Darrell Clarke was wondering about a test roll for his Apollo Art-Echo.
You may be happy to know that you don't need one. It adjusts like an
Ampico (kind of), so with a GOOD gauge (not a Marshalltown) and lots of
patience, you will be able to get it right.
I restored one of the pianos years ago, and recall that the pump is
set to 33" after you have screwed down all the intensity screws first.
You have to begin that way, because otherwise, they interact. The
intensities are not fixed ratios in this piano. They are all separately
The first or zero intensity (whatever they called it) begins with the
metering pin position, but is affected by the regulator spring and the
pianissimo screw. The pianissimo screw works in reverse of the other
intensities. So by setting the zero intensity (we'll call it) between
1/2 and 1" lower than you want it to be, you can then start unscrewing
your pianissimo screw (for that side of the stack) outward until the
zero reaches the desired (say, 5.5") vacuum pressure.
To find the correct sub-intensity, you will play a note test roll and
test each note for the right loudness (there will be variances, and here
is where good rebuilders are separated out from the rest). If you are
patient and work hard, you will be able to get them all playing at a
sub-intensity reliably. Otherwise, you cheat a little and say, "that's
good enough." But at the first regulation, you might just rough them in
and go on to see what you run into down the line.
Adjust the pressure marginally at first to find the weak and strong
notes. Mark them for future regulation. Be SURE your test roll has
full-sized holes, like an Ampico roll, or you'll never get it regulated.
The metering pins are to be sitting at the position where the taper is
right at the edge of the hole when you are at the zero intensity You
adjust the regulator spring for zero, and then open the pianissimo screw
to touch it up. In other words, without pianissimo, you have
To adjust the intensity steps, you will remove the respective tube going
to that expression valve to be adjusted. The cancel tubes are still
removed. The first intensity is adjusted to increase zero by 1". The
second intensity raises zero by 2.5". The third intensity raises zero by
7". Go back through and recheck.
Remember that any change in the zero setting later on will require you to
go back through and change the intensity settings, too. They are
dependent on the zero setting (if that change is large enough).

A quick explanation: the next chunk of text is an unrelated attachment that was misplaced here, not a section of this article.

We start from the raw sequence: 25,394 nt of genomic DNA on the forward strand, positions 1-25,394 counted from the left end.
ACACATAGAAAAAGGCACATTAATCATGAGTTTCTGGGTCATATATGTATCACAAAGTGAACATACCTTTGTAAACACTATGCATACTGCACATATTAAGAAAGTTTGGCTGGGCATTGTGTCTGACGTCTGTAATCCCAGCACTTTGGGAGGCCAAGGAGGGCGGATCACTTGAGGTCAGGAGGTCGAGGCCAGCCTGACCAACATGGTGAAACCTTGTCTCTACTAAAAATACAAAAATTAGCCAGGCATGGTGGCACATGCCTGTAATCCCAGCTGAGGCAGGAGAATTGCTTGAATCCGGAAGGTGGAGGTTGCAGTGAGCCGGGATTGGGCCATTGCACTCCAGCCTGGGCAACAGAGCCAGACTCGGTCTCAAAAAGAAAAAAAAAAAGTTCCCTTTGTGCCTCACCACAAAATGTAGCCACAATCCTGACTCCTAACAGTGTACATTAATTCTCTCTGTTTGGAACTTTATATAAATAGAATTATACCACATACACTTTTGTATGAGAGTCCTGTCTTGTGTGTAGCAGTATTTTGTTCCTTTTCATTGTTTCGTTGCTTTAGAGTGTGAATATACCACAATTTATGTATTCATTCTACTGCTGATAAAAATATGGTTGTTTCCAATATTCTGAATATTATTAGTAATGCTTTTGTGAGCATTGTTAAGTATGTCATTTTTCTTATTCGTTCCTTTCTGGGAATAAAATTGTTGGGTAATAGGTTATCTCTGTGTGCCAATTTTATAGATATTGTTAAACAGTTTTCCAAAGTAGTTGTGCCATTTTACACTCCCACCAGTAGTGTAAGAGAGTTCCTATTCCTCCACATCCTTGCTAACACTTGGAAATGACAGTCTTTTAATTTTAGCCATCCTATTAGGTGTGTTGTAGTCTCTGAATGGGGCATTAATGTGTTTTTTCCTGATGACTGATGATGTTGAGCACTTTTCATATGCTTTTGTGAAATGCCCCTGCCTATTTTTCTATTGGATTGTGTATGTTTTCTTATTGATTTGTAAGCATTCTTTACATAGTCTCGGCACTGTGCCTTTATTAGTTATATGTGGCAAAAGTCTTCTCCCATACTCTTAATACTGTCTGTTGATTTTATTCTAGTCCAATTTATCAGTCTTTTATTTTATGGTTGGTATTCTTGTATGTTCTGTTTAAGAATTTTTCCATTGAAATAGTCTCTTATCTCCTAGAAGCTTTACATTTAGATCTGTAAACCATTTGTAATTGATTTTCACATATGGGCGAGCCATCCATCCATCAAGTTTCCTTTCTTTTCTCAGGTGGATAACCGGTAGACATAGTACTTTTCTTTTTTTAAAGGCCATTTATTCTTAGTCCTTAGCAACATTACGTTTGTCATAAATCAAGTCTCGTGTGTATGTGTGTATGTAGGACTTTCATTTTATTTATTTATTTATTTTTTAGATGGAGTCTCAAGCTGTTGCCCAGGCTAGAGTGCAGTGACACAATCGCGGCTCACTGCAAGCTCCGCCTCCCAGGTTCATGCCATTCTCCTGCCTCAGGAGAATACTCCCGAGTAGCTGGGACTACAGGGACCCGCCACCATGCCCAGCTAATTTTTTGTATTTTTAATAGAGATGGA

The soft pedal (hammer rail) should raise such that the intensity change
of the piano is equal to the difference between pianissimo and first int.
The sustain pedal is the most crucial. It makes the difference between a
great Apollo and an average one. Pedaling must be clean. Return speed
is very important. It must be as fast as actuation speed. This is done
by adjusting the bleed size and valve gap very exactly, as well as the
height the damper rail is lifted. Adjust the dampers very precisely to
lift all together, just like you had glued them together or something.
When you just "crack" the pedal, you should see them all "budge" together
at the same time. Like a row of precision little soldiers, they have to
come up as one solid piece.
These pianos convert to play Ampico rolls with a little change here and
there. Dr. Bill Flynt wrote an article in AMICA years ago explaining how
that was done, I believe. Unless you have a library of rolls for this
piano, it is very doubtful that you will ever find any Art-Echo rolls.
I don't know what your purpose or intended use will be, of course.
Terry Smythe was correct to ask about conversion to another reproducer
format if he expects to play the piano after all the work it takes to get
them going. I have also converted one to play Ampico rolls, using my own
devices. It can be done without a lot of changes. As I recall, now, the
only original device changed was the metering pin hole and removal of the
pin brake. If you want to, you can just remake them and leave the
original ones in the piano for future use. Then by retubing the
trackerbar around, you have an Ampico system.
Nothing has been changed this way, except the format the piano is able
to play, and you can now find rolls for it. Then by leaving everything
original otherwise, your documentation in an envelope somewhere in the
piano will instruct a future buyer as to how it may be changed back -- or
yourself -- if rolls become available. If I recall now, the differential
pneumatic controlling the metering pin is given a spring to return it to
zero intensity and by adding a few pouch cutouts and a couple of block
valves you have an Ampico system.